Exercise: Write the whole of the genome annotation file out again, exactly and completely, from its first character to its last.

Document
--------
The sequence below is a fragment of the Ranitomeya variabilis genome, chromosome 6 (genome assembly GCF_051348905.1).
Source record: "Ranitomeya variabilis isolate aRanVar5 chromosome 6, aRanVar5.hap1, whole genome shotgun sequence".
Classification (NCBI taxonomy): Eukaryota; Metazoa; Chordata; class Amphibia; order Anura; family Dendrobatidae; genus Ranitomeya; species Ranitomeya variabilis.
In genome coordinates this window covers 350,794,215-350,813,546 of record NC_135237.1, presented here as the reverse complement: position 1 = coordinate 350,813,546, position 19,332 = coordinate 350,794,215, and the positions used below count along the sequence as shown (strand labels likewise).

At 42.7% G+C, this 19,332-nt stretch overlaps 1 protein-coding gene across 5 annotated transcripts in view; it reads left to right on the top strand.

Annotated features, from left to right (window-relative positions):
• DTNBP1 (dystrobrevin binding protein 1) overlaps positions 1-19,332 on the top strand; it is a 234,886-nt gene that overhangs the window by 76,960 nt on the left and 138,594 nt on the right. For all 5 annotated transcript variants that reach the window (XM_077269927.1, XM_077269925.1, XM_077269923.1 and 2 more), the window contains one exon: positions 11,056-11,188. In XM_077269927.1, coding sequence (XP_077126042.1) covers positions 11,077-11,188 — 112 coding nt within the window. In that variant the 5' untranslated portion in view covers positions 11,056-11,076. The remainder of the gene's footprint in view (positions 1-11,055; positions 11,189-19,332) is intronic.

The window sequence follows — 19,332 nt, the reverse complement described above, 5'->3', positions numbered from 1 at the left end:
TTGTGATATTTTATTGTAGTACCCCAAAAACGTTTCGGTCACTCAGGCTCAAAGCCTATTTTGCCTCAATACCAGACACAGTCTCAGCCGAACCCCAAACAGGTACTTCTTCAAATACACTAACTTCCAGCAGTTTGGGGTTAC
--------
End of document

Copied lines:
The sequence below is a fragment of the Ranitomeya variabilis genome, chromosome 6 (genome assembly GCF_051348905.1).
Source record: "Ranitomeya variabilis isolate aRanVar5 chromosome 6, aRanVar5.hap1, whole genome shotgun sequence".
Classification (NCBI taxonomy): Eukaryota; Metazoa; Chordata; class Amphibia; order Anura; family Dendrobatidae; genus Ranitomeya; species Ranitomeya variabilis.
In genome coordinates this window covers 350,794,215-350,813,546 of record NC_135237.1, presented here as the reverse complement: position 1 = coordinate 350,813,546, position 19,332 = coordinate 350,794,215, and the positions used below count along the sequence as shown (strand labels likewise).

At 42.7% G+C, this 19,332-nt stretch overlaps 1 protein-coding gene across 5 annotated transcripts in view; it reads left to right on the top strand.

Annotated features, from left to right (window-relative positions):
• DTNBP1 (dystrobrevin binding protein 1) overlaps positions 1-19,332 on the top strand; it is a 234,886-nt gene that overhangs the window by 76,960 nt on the left and 138,594 nt on the right. For all 5 annotated transcript variants that reach the window (XM_077269927.1, XM_077269925.1, XM_077269923.1 and 2 more), the window contains one exon: positions 11,056-11,188. In XM_077269927.1, coding sequence (XP_077126042.1) covers positions 11,077-11,188 — 112 coding nt within the window. In that variant the 5' untranslated portion in view covers positions 11,056-11,076. The remainder of the gene's footprint in view (positions 1-11,055; positions 11,189-19,332) is intronic.

The window sequence follows — 19,332 nt, the reverse complement described above, 5'->3', positions numbered from 1 at the left end:
TTGTGATATTTTATTGTAGTACCCCAAAAACGTTTCGGTCACTCAGGCTCAAAGCCTATTTTGCCTCAATACCAGACACAGTCTCAGCCGAACCCCAAACAGGTACTTCTTCAAATACACTAACTTCCAGCAGTTTGGGGTTAC